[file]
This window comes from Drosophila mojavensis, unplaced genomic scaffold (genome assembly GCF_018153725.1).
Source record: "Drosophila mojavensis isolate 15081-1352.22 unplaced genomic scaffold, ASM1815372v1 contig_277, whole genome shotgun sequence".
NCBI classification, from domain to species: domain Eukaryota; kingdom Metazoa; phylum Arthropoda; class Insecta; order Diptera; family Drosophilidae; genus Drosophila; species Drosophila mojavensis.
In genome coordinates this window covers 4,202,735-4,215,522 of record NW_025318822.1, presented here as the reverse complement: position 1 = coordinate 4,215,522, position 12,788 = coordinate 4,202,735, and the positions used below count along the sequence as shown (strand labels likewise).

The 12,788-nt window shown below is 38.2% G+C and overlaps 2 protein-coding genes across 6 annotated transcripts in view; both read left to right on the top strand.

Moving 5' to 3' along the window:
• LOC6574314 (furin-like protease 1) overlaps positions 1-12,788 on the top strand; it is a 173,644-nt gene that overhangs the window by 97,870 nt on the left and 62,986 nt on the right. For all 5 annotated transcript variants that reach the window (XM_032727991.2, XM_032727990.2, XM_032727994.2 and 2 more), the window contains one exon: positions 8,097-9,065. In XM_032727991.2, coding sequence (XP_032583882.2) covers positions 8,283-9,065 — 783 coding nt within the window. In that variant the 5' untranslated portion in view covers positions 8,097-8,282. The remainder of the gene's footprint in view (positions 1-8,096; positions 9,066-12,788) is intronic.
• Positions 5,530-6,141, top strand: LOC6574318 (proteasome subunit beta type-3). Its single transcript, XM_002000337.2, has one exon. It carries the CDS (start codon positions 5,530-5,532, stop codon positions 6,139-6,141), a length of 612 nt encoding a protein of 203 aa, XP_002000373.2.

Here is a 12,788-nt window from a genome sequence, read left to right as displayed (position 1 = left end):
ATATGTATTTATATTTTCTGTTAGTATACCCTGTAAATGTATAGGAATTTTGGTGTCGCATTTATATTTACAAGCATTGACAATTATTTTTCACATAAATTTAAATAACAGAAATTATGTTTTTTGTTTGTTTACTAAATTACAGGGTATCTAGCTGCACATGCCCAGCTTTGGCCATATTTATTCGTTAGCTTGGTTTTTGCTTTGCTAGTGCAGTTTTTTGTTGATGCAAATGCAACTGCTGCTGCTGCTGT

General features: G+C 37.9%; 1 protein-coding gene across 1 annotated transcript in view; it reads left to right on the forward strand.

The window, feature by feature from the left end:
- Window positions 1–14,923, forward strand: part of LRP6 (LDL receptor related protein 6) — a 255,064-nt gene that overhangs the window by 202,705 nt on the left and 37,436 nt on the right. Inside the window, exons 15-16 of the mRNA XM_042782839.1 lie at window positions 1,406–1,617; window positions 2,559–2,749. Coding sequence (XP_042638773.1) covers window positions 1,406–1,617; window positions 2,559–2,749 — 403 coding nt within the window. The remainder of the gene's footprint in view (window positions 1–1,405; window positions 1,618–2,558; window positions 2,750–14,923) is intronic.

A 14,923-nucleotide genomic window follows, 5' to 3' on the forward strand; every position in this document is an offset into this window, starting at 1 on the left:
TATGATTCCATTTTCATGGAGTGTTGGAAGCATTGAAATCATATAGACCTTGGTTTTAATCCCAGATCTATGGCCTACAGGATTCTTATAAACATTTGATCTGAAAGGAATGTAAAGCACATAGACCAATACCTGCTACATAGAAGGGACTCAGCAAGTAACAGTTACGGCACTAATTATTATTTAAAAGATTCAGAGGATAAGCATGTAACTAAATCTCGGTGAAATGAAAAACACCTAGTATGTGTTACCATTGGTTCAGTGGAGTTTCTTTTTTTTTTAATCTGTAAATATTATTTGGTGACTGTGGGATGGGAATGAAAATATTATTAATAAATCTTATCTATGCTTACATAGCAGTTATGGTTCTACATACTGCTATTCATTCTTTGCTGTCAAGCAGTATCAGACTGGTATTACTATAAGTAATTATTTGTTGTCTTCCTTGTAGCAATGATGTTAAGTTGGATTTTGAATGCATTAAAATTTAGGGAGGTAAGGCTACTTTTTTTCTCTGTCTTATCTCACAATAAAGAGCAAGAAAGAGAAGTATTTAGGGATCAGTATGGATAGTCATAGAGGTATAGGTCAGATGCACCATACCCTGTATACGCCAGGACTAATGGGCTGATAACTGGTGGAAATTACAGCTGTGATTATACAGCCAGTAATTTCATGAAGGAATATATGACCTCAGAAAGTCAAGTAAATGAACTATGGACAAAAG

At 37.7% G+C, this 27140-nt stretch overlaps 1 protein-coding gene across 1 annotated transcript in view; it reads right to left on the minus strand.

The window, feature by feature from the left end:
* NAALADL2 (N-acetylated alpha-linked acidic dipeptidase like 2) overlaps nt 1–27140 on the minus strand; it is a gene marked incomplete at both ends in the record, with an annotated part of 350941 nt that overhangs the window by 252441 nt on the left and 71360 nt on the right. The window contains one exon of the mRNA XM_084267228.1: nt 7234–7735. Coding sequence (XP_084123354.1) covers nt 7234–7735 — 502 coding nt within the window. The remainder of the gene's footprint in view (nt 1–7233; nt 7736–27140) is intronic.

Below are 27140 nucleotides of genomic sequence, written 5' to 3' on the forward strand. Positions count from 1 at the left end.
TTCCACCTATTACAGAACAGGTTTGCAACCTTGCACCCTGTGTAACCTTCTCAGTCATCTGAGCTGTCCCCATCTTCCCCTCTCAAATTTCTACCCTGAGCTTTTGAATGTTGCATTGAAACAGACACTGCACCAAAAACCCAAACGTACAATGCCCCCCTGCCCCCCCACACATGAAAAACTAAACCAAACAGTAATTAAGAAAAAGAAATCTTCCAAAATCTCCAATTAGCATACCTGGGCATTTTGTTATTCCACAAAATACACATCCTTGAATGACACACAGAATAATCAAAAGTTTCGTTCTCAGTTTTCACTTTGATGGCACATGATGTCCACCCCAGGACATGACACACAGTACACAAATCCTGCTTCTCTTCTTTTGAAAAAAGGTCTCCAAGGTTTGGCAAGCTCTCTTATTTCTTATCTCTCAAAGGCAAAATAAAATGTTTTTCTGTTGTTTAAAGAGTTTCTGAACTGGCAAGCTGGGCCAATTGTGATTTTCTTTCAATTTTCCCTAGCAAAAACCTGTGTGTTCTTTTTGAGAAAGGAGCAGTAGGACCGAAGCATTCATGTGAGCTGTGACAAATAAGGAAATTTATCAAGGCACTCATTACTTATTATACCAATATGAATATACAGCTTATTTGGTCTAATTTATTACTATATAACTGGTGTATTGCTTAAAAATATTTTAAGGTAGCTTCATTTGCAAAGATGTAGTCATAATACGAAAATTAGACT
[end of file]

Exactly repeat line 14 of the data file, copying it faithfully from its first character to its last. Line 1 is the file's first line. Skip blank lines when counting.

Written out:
A 14,923-nucleotide genomic window follows, 5' to 3' on the forward strand; every position in this document is an offset into this window, starting at 1 on the left: